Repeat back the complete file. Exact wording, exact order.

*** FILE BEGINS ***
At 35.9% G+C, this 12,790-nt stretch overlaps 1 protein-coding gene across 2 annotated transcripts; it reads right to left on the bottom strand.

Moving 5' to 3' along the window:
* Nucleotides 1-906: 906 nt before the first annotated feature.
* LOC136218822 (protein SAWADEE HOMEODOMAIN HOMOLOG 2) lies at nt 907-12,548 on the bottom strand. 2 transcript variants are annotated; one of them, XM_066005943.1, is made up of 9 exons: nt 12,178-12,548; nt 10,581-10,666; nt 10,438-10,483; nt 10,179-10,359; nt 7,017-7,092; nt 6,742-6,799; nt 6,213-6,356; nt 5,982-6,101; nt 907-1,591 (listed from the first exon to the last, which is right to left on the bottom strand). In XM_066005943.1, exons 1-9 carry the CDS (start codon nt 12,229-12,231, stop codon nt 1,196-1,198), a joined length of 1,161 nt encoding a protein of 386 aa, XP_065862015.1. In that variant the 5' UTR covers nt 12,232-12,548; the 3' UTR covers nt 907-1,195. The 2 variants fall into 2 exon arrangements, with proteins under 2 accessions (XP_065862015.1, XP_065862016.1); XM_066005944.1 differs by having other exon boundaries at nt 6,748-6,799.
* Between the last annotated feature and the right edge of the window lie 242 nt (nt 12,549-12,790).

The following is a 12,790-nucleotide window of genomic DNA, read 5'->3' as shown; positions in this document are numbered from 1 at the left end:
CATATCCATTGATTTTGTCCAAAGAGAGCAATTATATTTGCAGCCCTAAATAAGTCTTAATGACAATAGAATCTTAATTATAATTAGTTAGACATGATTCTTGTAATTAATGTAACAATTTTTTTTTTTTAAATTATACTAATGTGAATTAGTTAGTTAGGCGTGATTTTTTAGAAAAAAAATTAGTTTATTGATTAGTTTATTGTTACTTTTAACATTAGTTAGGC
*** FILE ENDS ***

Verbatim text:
At 35.9% G+C, this 12,790-nt stretch overlaps 1 protein-coding gene across 2 annotated transcripts; it reads right to left on the bottom strand.

Moving 5' to 3' along the window:
* Nucleotides 1-906: 906 nt before the first annotated feature.
* LOC136218822 (protein SAWADEE HOMEODOMAIN HOMOLOG 2) lies at nt 907-12,548 on the bottom strand. 2 transcript variants are annotated; one of them, XM_066005943.1, is made up of 9 exons: nt 12,178-12,548; nt 10,581-10,666; nt 10,438-10,483; nt 10,179-10,359; nt 7,017-7,092; nt 6,742-6,799; nt 6,213-6,356; nt 5,982-6,101; nt 907-1,591 (listed from the first exon to the last, which is right to left on the bottom strand). In XM_066005943.1, exons 1-9 carry the CDS (start codon nt 12,229-12,231, stop codon nt 1,196-1,198), a joined length of 1,161 nt encoding a protein of 386 aa, XP_065862015.1. In that variant the 5' UTR covers nt 12,232-12,548; the 3' UTR covers nt 907-1,195. The 2 variants fall into 2 exon arrangements, with proteins under 2 accessions (XP_065862015.1, XP_065862016.1); XM_066005944.1 differs by having other exon boundaries at nt 6,748-6,799.
* Between the last annotated feature and the right edge of the window lie 242 nt (nt 12,549-12,790).

The following is a 12,790-nucleotide window of genomic DNA, read 5'->3' as shown; positions in this document are numbered from 1 at the left end:
CATATCCATTGATTTTGTCCAAAGAGAGCAATTATATTTGCAGCCCTAAATAAGTCTTAATGACAATAGAATCTTAATTATAATTAGTTAGACATGATTCTTGTAATTAATGTAACAATTTTTTTTTTTTAAATTATACTAATGTGAATTAGTTAGTTAGGCGTGATTTTTTAGAAAAAAAATTAGTTTATTGATTAGTTTATTGTTACTTTTAACATTAGTTAGGC